Review: Motorola Atrix 4G
The coolest feature of the Atrix 4G isn't found anywhere on the phone itself. Instead, it is the host of docks and accessories that can be fitted to the phone. There is a standard dock that only charges the Atrix, there is a multimedia dock that lets the Atrix attach to a TV or stereo system, and there is a bluetooth keyboard and bluetooth mouse for interacting with the Atrix. There is also the laptop dock.
The multimedia dock can be used to hook the Atrix up to a TV, and thanks to the HMDI port, can share HD video. It's not difficult at all to set up. Once the Atrix is in place and an HDMI cable plugged into your TV, simply choose the video content you want to watch — be it prerecorded movies or stuff you captured with the Atrix 4G itself. Video playback at 720p on my TV was decent, but not the same quality I can get from regular HD content from my cable provider.
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The laptop dock cradles the Atrix behind the display, and will charge it when the dock is plugged in. Placing the Atrix 4G in the dock automatically launches WebTop mode. The laptop dock goes beyond simply mimicking the Atrix's display, it also offers a few extra features. We'll get to those in a minute.
The laptop dock itself is heavy and bulky. It's bigger than a netbook — it's almost as big and heavy as a MacBook Air. Those aspects alone make its worth questionable to me. The cradle for the Atrix is on the back hinge, and swings open to accommodate the phone. This rotating cradle is a bit flimsy if you ask me, and it requires a lot of effort to shove the Atrix properly onto the cradle. There are two USB ports and a charging port on the back edge of the laptop dock. The USB ports can be used to attach a mouse or an external keyboard, if you wish. They also support flash drives, which can be accessed from the Atrix 4G. The file manager tool on the Atrix can be put to use moving files between the Atrix and the flash drivers.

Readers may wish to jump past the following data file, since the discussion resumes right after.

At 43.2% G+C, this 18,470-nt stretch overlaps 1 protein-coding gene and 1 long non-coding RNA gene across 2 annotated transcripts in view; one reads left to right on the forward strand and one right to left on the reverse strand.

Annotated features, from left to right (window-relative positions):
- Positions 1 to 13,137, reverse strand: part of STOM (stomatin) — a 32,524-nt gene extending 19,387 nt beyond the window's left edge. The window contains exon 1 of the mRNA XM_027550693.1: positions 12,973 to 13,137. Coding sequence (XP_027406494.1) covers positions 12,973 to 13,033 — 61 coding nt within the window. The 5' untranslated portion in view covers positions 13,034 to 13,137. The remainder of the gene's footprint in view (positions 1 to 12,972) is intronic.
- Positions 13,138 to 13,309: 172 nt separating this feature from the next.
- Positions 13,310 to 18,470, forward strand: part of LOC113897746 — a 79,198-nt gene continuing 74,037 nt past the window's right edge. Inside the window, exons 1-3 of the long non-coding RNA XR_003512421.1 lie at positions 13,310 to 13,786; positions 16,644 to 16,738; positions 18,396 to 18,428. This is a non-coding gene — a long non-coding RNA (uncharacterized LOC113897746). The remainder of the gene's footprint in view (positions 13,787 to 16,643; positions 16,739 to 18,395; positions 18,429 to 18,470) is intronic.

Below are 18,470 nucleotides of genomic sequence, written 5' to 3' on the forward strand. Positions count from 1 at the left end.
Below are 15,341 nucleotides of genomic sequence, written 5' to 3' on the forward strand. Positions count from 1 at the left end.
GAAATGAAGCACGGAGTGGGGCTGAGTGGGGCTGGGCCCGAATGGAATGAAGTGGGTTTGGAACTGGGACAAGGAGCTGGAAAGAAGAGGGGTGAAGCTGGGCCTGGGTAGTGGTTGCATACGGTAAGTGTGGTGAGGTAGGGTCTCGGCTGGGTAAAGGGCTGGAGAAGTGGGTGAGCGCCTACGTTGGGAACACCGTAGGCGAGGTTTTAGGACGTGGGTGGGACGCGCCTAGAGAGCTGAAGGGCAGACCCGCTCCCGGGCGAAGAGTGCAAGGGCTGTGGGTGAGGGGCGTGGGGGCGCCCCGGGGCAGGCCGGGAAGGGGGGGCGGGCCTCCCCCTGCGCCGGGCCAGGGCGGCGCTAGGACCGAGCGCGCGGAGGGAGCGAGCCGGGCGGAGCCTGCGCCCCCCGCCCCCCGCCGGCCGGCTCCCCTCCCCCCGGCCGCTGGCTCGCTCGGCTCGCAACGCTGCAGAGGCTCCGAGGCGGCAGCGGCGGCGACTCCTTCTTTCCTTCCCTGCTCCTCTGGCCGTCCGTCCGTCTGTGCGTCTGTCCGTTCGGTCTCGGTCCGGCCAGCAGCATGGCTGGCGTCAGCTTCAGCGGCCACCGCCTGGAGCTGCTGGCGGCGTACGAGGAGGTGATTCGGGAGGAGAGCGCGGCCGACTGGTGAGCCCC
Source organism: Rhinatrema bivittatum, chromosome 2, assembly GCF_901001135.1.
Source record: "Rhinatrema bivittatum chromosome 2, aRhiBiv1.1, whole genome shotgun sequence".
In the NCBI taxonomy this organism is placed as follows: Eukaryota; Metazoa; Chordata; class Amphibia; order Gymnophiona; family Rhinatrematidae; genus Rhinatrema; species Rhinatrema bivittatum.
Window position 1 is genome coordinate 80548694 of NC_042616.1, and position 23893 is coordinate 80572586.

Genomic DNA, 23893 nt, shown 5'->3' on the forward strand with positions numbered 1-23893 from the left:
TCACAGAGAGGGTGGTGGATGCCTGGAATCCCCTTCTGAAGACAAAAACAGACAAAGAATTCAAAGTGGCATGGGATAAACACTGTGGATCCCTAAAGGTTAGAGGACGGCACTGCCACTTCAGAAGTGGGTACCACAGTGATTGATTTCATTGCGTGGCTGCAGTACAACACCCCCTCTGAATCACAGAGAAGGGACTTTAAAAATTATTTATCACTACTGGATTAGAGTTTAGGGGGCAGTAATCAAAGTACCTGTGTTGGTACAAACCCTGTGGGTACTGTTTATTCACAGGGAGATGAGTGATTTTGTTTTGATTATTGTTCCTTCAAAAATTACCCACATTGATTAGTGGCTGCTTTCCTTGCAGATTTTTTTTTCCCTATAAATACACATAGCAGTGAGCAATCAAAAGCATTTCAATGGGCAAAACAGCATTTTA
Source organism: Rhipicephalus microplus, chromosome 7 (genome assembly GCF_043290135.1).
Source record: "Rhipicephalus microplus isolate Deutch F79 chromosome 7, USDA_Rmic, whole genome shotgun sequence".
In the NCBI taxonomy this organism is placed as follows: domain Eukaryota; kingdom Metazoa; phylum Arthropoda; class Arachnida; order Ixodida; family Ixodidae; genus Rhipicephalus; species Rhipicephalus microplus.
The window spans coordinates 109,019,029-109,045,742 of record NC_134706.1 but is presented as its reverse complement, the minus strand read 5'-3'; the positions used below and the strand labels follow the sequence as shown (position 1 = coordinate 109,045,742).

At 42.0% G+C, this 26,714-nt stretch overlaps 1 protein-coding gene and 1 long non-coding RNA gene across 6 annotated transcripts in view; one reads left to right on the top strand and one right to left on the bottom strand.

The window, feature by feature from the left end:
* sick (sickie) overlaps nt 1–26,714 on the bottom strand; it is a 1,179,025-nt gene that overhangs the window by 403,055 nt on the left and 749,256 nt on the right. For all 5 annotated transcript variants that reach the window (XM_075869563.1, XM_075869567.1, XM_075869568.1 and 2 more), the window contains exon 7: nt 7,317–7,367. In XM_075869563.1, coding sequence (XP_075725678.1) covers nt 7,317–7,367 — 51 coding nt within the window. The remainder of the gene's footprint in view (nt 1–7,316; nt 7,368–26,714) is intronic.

The screen is plenty big, and is bright and has a decent resolution. The dock has a real QWERTY keyboard, complete with a row for numbers, arrow keys, etc. It has a good-sized trackpad, and two trackpad buttons. The keyboard felt a little squished to me, but the feedback of the keys was good enough. You're not going to want to write The Great American Novel on it, but it's way better than typing on a small glass screen, that's for sure.
Overall, the hardware is OK, but not great. For a $500 accessory (yeah, I know, ridiculous, right?), it feels a bit too cheaply made. However, it does what it advertises — it gives the Atrix 4G access to a bigger display, charging station, and full keyboard. But what about the software?
The “WebTop” mode brings the Atrix's home screen to the laptop dock. You have full control over the phone, its apps, and functions. It conveniently offers quick access to 10 different functions (Mobile View, Phone, Contacts, Messaging, Media, Files, Motorola Zone, Firefox, Facebook, and AT&T U-Verse) in an array of shortcuts placed at the bottom of the screen. The Atrix's home screen can be shuttled off to a small window, or blown up to occupy the entire display of the laptop dock.